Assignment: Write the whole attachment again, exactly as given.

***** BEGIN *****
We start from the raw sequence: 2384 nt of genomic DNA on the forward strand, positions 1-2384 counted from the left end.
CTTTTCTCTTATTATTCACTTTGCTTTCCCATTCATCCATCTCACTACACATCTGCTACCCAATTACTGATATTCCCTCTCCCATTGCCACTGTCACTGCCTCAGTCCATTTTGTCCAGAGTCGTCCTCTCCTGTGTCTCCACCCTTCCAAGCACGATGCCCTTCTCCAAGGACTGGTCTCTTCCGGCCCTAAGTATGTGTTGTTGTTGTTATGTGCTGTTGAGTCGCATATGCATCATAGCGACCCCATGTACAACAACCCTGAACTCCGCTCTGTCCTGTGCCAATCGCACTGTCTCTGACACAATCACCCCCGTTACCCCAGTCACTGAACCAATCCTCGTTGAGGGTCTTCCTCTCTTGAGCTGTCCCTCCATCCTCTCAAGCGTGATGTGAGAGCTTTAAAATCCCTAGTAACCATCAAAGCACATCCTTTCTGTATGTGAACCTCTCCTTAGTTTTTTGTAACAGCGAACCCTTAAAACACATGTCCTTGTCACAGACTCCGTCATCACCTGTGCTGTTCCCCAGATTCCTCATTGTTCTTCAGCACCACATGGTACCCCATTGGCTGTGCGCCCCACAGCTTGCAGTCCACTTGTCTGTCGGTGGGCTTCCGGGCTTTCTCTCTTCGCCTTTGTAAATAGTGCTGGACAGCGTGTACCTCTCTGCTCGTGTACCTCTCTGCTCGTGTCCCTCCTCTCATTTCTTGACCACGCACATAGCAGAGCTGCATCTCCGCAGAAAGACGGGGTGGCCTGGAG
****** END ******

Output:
We start from the raw sequence: 2384 nt of genomic DNA on the forward strand, positions 1-2384 counted from the left end.
CTTTTCTCTTATTATTCACTTTGCTTTCCCATTCATCCATCTCACTACACATCTGCTACCCAATTACTGATATTCCCTCTCCCATTGCCACTGTCACTGCCTCAGTCCATTTTGTCCAGAGTCGTCCTCTCCTGTGTCTCCACCCTTCCAAGCACGATGCCCTTCTCCAAGGACTGGTCTCTTCCGGCCCTAAGTATGTGTTGTTGTTGTTATGTGCTGTTGAGTCGCATATGCATCATAGCGACCCCATGTACAACAACCCTGAACTCCGCTCTGTCCTGTGCCAATCGCACTGTCTCTGACACAATCACCCCCGTTACCCCAGTCACTGAACCAATCCTCGTTGAGGGTCTTCCTCTCTTGAGCTGTCCCTCCATCCTCTCAAGCGTGATGTGAGAGCTTTAAAATCCCTAGTAACCATCAAAGCACATCCTTTCTGTATGTGAACCTCTCCTTAGTTTTTTGTAACAGCGAACCCTTAAAACACATGTCCTTGTCACAGACTCCGTCATCACCTGTGCTGTTCCCCAGATTCCTCATTGTTCTTCAGCACCACATGGTACCCCATTGGCTGTGCGCCCCACAGCTTGCAGTCCACTTGTCTGTCGGTGGGCTTCCGGGCTTTCTCTCTTCGCCTTTGTAAATAGTGCTGGACAGCGTGTACCTCTCTGCTCGTGTACCTCTCTGCTCGTGTCCCTCCTCTCATTTCTTGACCACGCACATAGCAGAGCTGCATCTCCGCAGAAAGACGGGGTGGCCTGGAG